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The Progressivity Of Health Care Services In Ghana

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  • Mawuli Gaddah
  • Alistair Munro

    (National Graduate Institute for Policy Studies)

Abstract

This paper examines the incidence of public health subsidies in Ghana using the Ghana Living Standards Survey. Using a combination of (uniform) benefit incidence analysis and a discrete choice model, our results give a clear evidence of progressivity with consistent ordering: postnatal and prenatal services are the most progressive, followed by clinic visits, and then hospital visits. Children health care services are more progressive than adults'. Own price and income elasticities are higher for public health care than private health care and for adults than children. Poorer households are substantially more price responsive than wealthy ones, implying that fee increases for public health care will impact negatively on equity in health care. Simulations based on an estimated nested logit model show the importance of opportunity costs in healthcare decisions and suggest that reforms that focus only on out-pocket expenses will have a limited ability to extend public healthcare to all potential users.

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Bibliographic Info

Paper provided by National Graduate Institute for Policy Studies in its series GRIPS Discussion Papers with number 11-14.

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Length: 39 pages
Date of creation: Nov 2011
Date of revision:
Handle: RePEc:ngi:dpaper:11-14

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References

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  1. Ablo, Emmanuel & Reinikka, Ritva, 1998. "Do budgets really matter? - evidence from public spending on education and health in Uganda," Policy Research Working Paper Series 1926, The World Bank.
  2. van de Walle, Dominique, 1998. "Assessing the welfare impacts of public spending," World Development, Elsevier, vol. 26(3), pages 365-379, March.
  3. Jehu-Appiah, Caroline & Aryeetey, Genevieve & Spaan, Ernst & de Hoop, Thomas & Agyepong, Irene & Baltussen, Rob, 2011. "Equity aspects of the National Health Insurance Scheme in Ghana: Who is enrolling, who is not and why?," Social Science & Medicine, Elsevier, vol. 72(2), pages 157-165, January.
  4. Lavy, V. & Quigley, J.M., 1993. "Willingness to Pay for the Quality and Intensity of Midical Care; Low- Income Households in Ghana," Papers 94, World Bank - Living Standards Measurement.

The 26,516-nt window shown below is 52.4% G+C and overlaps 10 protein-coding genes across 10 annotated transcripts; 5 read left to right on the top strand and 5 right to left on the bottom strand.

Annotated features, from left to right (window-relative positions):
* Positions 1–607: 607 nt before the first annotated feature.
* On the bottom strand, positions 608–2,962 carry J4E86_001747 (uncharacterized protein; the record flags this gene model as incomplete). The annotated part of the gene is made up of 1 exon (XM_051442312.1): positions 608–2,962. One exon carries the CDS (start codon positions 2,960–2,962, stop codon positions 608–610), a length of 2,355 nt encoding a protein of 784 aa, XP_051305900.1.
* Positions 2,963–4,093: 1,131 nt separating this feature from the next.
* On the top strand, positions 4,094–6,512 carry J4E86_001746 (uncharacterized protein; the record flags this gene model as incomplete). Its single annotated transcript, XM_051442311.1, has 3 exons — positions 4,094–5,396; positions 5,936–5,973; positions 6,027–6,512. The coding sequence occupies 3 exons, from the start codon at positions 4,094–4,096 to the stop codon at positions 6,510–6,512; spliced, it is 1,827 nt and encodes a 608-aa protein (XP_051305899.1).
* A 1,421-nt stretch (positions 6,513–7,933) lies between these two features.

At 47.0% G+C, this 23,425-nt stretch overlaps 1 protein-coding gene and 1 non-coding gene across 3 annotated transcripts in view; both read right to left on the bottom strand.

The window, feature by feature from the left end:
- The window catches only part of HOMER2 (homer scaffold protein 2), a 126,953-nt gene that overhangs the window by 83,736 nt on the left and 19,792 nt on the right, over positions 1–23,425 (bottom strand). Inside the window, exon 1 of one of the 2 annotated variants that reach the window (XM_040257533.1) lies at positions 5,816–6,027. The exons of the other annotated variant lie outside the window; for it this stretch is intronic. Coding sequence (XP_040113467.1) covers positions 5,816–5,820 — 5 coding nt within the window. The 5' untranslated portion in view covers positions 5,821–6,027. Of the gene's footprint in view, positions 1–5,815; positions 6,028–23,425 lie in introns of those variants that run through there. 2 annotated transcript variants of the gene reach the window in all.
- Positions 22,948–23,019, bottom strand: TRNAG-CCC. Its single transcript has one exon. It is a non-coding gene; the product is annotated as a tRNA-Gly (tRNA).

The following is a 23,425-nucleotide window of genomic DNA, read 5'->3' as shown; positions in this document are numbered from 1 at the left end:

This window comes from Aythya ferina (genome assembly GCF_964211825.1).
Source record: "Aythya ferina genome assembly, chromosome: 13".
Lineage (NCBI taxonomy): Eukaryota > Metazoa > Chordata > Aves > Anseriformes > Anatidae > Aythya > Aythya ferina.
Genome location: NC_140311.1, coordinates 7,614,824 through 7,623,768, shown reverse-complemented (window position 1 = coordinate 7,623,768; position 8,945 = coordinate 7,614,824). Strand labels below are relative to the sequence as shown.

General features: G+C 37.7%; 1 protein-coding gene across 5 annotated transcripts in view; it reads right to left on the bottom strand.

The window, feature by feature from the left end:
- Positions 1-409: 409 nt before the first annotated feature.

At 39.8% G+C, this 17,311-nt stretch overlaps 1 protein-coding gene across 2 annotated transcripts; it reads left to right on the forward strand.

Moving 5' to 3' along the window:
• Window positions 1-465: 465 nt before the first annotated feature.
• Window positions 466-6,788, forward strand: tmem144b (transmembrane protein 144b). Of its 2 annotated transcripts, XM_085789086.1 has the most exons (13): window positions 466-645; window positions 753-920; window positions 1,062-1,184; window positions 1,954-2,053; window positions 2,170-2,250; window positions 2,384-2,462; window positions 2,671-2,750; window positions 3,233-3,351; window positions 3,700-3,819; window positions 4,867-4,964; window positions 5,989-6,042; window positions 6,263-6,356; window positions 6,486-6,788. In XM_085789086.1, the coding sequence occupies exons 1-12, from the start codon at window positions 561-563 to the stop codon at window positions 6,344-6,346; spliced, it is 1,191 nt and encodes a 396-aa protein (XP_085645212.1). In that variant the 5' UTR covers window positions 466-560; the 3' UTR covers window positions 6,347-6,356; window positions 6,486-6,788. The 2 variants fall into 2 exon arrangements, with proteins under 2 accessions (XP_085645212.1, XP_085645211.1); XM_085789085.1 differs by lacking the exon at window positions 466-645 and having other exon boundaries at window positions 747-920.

5. Ssewanyana, Sarah & Nabyonga, Juliet O. & Kasirye, Ibrahim & Lawson, David, 2004. "Demand for Health Care Services in Uganda: Implications for Poverty Reduction," Research Series 150529, Economic Policy Research Centre (EPRC).
  6. Jorge Martinez-Vazquez, 2001. "The Impact of Budgets on the Poor: Tax and Benefit," International Center for Public Policy Working Paper Series, at AYSPS, GSU paper0110, International Center for Public Policy, Andrew Young School of Policy Studies, Georgia State University.
  7. Aaron, Henry & McGuire, Martin, 1970. "Public Goods and Income Distribution," Econometrica, Econometric Society, vol. 38(6), pages 907-20, November.
  8. repec:lje:journl:v:2:y:2007:i:2:p:27-48 is not listed on IDEAS
  9. Ahmed Nawaz Hakro & Muhammed Akram, 2007. "The Incidence of Government Expenditures on Education and Health: Microeconomic Evidence from Pakistan," Lahore Journal of Economics, Department of Economics, The Lahore School of Economics, vol. 12(2), pages 27-48, Jul-Dec.
  10. Agar Brugiavini & Noemi Pace, 2011. "Extending Health Insurance: Effects of the National Health Insurance Scheme in Ghana," RSCAS Working Papers 2011/27, European University Institute.
  11. Edward Morey & Kathleen Rossmann, 2008. "Calculating, With Income Effects, the Compensating Variation for a State Change," Environmental & Resource Economics, European Association of Environmental and Resource Economists, vol. 39(2), pages 83-90, February.
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Cited by:
  1. Olumuyiwa Adedeji & Huancheng Du & Maxwell Opoku-Afari, 2013. "Inclusive Growth," IMF Working Papers 13/139, International Monetary Fund.

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